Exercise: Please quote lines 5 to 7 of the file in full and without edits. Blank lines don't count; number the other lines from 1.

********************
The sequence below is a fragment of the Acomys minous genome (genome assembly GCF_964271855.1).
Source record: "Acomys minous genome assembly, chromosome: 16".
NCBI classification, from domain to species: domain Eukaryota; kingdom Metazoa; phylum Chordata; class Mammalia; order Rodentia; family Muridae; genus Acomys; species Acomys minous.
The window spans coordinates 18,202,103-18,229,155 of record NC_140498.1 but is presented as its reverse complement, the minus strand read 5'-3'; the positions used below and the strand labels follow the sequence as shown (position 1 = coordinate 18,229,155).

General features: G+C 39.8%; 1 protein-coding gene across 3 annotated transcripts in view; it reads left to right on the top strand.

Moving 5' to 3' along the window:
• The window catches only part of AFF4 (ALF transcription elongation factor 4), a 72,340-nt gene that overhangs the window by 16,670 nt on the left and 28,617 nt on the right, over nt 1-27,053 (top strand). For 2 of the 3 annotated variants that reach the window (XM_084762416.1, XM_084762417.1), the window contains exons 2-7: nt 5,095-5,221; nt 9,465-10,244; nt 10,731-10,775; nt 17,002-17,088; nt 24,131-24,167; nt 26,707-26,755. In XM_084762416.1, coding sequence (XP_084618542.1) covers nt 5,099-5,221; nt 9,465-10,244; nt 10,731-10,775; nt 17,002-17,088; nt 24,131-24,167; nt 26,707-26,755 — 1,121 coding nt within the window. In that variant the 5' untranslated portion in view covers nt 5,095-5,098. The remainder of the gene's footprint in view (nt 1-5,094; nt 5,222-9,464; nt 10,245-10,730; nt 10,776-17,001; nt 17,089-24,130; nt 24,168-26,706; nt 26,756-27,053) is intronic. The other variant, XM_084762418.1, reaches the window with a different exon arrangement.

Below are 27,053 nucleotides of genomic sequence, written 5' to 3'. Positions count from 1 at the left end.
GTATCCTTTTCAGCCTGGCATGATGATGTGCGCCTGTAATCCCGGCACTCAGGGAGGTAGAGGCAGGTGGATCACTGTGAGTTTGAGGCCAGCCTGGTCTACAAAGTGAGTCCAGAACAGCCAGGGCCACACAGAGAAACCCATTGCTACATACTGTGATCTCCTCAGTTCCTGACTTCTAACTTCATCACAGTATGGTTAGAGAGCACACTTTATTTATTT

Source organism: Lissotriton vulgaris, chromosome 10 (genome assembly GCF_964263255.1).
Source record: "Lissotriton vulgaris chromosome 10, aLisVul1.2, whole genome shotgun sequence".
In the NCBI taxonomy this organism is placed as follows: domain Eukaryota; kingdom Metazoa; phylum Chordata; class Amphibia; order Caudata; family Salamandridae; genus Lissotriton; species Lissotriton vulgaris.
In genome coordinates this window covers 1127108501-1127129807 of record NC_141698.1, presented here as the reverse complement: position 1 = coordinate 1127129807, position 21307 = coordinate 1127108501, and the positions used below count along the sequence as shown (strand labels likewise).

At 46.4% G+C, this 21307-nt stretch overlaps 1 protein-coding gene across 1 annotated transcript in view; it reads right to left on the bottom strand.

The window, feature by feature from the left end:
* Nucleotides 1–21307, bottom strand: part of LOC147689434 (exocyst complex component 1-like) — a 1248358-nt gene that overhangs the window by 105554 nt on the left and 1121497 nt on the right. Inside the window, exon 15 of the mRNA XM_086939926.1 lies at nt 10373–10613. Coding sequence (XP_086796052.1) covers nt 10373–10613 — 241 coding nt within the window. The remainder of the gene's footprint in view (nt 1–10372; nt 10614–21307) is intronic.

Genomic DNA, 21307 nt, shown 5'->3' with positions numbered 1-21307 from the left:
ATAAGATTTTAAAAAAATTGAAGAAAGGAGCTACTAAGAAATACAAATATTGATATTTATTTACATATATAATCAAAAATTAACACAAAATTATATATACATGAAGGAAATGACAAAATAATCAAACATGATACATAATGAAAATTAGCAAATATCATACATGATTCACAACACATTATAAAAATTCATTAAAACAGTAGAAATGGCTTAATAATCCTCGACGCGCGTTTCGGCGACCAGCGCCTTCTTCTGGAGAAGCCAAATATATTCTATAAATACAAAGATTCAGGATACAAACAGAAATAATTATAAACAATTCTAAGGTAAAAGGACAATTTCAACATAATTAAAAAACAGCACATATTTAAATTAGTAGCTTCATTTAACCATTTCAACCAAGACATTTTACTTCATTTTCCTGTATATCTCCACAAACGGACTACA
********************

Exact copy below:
General features: G+C 39.8%; 1 protein-coding gene across 3 annotated transcripts in view; it reads left to right on the top strand.

Moving 5' to 3' along the window:
• The window catches only part of AFF4 (ALF transcription elongation factor 4), a 72,340-nt gene that overhangs the window by 16,670 nt on the left and 28,617 nt on the right, over nt 1-27,053 (top strand). For 2 of the 3 annotated variants that reach the window (XM_084762416.1, XM_084762417.1), the window contains exons 2-7: nt 5,095-5,221; nt 9,465-10,244; nt 10,731-10,775; nt 17,002-17,088; nt 24,131-24,167; nt 26,707-26,755. In XM_084762416.1, coding sequence (XP_084618542.1) covers nt 5,099-5,221; nt 9,465-10,244; nt 10,731-10,775; nt 17,002-17,088; nt 24,131-24,167; nt 26,707-26,755 — 1,121 coding nt within the window. In that variant the 5' untranslated portion in view covers nt 5,095-5,098. The remainder of the gene's footprint in view (nt 1-5,094; nt 5,222-9,464; nt 10,245-10,730; nt 10,776-17,001; nt 17,089-24,130; nt 24,168-26,706; nt 26,756-27,053) is intronic. The other variant, XM_084762418.1, reaches the window with a different exon arrangement.